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Poultry litter and the environment: Physiochemical properties of litter and soil during successive flock rotations and after remote site deposition

Crippen, Tawni L., Sheffield, Cynthia L., Byrd, J. Allen, Esquivel, Jesus F., Beier, Ross C., Yeater, Kathleen
The Science of the total environment 2016 v.553 pp. 650-661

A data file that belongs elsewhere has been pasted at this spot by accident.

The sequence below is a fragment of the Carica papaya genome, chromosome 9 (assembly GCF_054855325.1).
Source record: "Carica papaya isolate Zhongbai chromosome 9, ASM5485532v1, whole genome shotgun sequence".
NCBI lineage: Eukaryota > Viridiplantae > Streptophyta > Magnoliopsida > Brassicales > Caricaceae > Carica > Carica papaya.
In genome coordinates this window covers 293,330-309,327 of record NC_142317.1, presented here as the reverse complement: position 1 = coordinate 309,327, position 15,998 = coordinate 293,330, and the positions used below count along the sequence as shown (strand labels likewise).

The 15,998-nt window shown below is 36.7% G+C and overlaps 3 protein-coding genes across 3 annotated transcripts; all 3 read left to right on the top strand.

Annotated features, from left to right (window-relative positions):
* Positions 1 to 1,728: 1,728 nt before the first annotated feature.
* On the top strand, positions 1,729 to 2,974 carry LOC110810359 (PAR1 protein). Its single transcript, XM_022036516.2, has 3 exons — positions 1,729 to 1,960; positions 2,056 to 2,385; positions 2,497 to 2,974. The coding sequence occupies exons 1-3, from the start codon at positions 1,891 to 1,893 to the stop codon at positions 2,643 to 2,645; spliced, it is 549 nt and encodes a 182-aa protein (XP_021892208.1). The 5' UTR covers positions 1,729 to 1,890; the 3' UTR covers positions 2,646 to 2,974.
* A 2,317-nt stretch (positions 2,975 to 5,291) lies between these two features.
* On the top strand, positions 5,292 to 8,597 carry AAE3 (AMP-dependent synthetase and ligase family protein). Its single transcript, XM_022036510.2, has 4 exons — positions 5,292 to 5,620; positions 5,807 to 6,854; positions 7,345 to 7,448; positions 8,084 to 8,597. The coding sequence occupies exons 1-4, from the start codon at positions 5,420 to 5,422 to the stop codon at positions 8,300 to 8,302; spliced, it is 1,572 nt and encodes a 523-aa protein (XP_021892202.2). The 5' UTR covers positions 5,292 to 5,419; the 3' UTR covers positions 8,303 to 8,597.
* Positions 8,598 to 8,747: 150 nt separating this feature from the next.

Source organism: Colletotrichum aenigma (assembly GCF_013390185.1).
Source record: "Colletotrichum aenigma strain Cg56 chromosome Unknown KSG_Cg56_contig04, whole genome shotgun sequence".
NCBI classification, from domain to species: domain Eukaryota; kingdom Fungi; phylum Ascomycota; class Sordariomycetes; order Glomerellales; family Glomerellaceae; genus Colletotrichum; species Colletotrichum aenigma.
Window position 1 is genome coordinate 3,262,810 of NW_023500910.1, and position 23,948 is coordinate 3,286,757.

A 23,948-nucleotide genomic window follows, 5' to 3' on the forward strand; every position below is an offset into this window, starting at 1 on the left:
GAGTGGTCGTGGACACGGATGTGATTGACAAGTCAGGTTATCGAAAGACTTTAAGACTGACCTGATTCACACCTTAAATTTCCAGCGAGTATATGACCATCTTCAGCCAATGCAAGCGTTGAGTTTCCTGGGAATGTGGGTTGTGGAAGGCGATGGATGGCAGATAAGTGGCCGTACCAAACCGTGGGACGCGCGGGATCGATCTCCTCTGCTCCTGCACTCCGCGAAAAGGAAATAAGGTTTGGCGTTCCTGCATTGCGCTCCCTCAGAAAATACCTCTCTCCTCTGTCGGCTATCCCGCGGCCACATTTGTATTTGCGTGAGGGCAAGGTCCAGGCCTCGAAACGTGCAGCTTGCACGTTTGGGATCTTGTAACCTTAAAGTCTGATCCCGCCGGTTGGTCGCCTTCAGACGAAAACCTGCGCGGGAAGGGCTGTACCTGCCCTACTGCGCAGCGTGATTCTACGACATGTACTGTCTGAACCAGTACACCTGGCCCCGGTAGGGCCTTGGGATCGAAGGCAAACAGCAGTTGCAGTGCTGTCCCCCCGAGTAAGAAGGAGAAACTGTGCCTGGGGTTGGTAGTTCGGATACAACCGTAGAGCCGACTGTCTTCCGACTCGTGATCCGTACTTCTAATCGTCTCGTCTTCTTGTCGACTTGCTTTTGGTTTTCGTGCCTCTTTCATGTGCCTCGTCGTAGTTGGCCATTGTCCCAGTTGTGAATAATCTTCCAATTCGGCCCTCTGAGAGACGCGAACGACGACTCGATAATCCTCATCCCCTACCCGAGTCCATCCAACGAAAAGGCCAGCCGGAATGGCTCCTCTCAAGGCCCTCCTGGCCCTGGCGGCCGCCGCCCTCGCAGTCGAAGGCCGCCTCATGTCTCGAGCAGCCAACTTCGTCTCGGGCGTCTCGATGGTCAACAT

The U.S. broiler meat market has grown over the past 16years and destinations for U.S. broiler meat exports expanded to over 150 countries. This market opportunity has spurred a corresponding increase in industrialized poultry production, which due to the confined space in which high numbers of animals are housed, risks accumulating nutrients and pollutants. The purpose of this research was to determine the level of pollutants within poultry litter and the underlying soil within a production facility; and to explore the impact of spent litter deposition into the environment. The study follows a production facility for the first 2.5years of production. It monitors the effects of successive flocks and management practices on 15 physiochemical parameters: Ca, Cu, electrical conductivity, Fe, K, Mg, Mn, moisture, Na, NO3−/N, organic matter, P, pH, S, and Zn. Litter samples were collected in-house, after clean-outs and during stockpiling. The soil before house placement, after the clean-outs and following litter stockpiling was monitored. Management practices markedly altered the physiochemical profiles of the litter in-house. A canonical discriminant analysis was used to describe the relationship between the parameters and sampling times. The litter profiles grouped into five clusters corresponding to time and management practices. The soil in-house exhibited mean increases in all physiochemical parameters (2–297 fold) except Fe, Mg, %M, and pH. The spent litter was followed after deposition onto a field for use as fertilizer. After 20weeks, the soil beneath the litter exhibited increases in EC, Cu, K, Na, NO3−/N, %OM, P, S and Zn; while %M decreased. Understanding the impacts of industrialized poultry farms on the environment is vital as the cumulative ecological impact of this land usage could be substantial if not properly managed to reduce the risk of potential pollutant infiltration into the environment.